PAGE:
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Mr. Porter: Despite the slow economy, DuPont Engineering is continuing to hire young engineers even though other parts of the company are not. We are trying to operate the company today a little differently from an engineering competency point of view than we operated it in the past. We are trying to run it as an integrated operation and to operate it at corporate critical mass as opposed to critical mass within the centralized competency, so that we can reach out and those people who have those competencies within the business units become a part of that project management group. One of the ways we are going to try to accelerate that training process is by running a project inside. Basically we are doing a DuPont lead project and starting to bring some of our better younger people into that project. It is about a $30 million job, and we set it up as a center and do a little training on the job.

We have created the DuPont Engineering University, which has brought together the sum and substance of all of what we know about what makes for best practice. We have also created a Project Leaders Academy and a Project Managers Academy, and we are starting to train people in a very focused and aggressive way.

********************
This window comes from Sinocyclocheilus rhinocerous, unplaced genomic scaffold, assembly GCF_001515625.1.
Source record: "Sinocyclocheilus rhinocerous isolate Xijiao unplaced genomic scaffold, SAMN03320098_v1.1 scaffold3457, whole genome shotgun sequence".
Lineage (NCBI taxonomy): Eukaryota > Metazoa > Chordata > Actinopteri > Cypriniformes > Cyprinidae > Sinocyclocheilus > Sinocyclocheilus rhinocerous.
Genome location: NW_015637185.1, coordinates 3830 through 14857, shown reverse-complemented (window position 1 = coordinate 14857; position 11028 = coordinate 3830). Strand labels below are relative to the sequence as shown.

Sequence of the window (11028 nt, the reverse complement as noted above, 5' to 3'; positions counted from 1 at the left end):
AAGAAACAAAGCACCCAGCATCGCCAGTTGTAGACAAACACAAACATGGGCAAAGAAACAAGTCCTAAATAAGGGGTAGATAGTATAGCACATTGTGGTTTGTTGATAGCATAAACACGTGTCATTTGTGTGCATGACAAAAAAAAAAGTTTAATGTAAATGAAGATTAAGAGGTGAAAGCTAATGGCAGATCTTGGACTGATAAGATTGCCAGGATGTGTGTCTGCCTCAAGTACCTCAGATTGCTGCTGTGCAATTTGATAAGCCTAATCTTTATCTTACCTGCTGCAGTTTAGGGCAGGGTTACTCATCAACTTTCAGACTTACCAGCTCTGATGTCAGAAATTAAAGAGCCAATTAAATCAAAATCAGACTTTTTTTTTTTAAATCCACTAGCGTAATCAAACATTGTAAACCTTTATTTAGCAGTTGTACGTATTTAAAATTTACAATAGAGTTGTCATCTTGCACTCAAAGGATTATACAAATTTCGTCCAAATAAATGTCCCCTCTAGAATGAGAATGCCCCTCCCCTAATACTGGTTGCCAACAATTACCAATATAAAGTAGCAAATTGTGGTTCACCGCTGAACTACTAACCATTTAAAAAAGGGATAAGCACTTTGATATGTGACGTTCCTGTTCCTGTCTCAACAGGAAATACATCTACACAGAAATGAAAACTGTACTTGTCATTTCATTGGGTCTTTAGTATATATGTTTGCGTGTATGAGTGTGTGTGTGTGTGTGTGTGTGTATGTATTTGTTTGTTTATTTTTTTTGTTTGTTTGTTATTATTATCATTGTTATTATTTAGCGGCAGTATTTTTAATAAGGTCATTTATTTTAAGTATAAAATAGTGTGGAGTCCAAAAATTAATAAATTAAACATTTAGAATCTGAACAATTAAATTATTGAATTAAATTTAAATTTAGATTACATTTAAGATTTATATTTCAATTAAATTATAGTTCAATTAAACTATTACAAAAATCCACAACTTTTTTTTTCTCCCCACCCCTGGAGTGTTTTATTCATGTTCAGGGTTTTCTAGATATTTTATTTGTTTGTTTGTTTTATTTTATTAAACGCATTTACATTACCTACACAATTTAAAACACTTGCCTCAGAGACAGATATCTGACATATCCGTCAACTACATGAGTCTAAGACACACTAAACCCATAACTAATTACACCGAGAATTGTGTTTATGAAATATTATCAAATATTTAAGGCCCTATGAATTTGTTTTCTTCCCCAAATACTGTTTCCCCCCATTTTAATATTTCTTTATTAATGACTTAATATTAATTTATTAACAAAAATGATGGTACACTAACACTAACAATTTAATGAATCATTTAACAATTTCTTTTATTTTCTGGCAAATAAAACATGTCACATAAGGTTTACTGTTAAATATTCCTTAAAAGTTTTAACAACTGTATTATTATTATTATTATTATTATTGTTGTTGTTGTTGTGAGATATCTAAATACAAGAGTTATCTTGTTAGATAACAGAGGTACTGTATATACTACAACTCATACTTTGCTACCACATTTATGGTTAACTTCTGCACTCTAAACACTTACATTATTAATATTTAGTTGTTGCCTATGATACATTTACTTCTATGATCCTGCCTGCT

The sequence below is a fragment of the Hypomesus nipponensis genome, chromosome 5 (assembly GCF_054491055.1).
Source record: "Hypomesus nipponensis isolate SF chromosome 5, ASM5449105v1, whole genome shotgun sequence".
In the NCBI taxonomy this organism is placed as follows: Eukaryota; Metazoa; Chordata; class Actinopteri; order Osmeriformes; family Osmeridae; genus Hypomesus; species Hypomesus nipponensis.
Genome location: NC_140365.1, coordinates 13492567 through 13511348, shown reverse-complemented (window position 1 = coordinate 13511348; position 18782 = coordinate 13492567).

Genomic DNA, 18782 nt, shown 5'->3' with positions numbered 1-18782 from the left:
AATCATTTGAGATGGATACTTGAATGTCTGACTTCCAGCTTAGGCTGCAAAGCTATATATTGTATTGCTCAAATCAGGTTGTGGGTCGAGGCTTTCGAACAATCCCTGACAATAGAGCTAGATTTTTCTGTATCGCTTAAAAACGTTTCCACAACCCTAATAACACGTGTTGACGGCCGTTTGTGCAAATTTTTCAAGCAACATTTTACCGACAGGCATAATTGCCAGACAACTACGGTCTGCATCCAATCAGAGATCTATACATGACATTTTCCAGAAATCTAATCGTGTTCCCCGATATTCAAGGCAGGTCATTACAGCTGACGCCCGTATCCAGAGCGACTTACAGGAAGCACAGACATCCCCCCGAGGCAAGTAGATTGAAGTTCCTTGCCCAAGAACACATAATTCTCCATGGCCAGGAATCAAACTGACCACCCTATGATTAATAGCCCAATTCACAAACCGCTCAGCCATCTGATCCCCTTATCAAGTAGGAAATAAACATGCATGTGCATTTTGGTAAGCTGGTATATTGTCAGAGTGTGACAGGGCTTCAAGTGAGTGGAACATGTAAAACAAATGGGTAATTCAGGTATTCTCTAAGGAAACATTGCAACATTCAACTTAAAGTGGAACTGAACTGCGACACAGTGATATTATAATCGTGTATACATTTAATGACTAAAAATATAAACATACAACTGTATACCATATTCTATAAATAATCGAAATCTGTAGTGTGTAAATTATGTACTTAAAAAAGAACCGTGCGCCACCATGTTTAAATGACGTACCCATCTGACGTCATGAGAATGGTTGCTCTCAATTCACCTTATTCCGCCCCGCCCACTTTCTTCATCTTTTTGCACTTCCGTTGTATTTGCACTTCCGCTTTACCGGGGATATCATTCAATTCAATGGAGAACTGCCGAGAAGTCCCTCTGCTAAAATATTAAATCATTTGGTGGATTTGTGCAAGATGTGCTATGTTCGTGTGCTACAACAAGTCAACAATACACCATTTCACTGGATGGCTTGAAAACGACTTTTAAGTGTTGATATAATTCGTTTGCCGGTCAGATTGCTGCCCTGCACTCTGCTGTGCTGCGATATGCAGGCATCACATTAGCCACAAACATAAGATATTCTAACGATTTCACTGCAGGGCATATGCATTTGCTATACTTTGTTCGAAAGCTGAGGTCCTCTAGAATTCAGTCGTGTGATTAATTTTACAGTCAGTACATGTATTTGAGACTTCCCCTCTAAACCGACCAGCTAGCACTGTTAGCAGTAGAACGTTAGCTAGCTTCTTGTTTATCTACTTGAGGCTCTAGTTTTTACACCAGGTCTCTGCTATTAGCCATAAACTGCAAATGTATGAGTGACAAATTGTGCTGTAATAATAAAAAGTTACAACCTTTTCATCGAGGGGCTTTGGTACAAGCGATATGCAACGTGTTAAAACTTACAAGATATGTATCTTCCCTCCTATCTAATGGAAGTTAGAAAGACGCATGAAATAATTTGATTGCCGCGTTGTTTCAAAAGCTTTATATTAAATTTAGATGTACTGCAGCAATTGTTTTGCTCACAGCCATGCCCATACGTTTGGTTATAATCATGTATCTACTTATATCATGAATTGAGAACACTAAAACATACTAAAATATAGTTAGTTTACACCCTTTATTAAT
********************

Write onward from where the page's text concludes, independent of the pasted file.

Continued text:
How do agencies with dispersed implementing centers maintain consistent performance, planning, or implementation of projects?

Dr. Merrow: If top management doesn’t buy into what is required for a good project system, you will ultimately fail. However, I have seen a number of cases where there is a slow, steady, very effective educational effort by the senior management saying: This is good for our business. Let me show you how, give us an opportunity by supporting this and we will show you how it works.

Mr. Gregory: ChevronTexaco has a decentralized organization with business units all around the world working projects in their operational area. Each has its own delegation of authority, each is accountable for the business plan, for meeting the business plan, for setting up the business plan, and making sure that plan is in concert and alignment with the organization.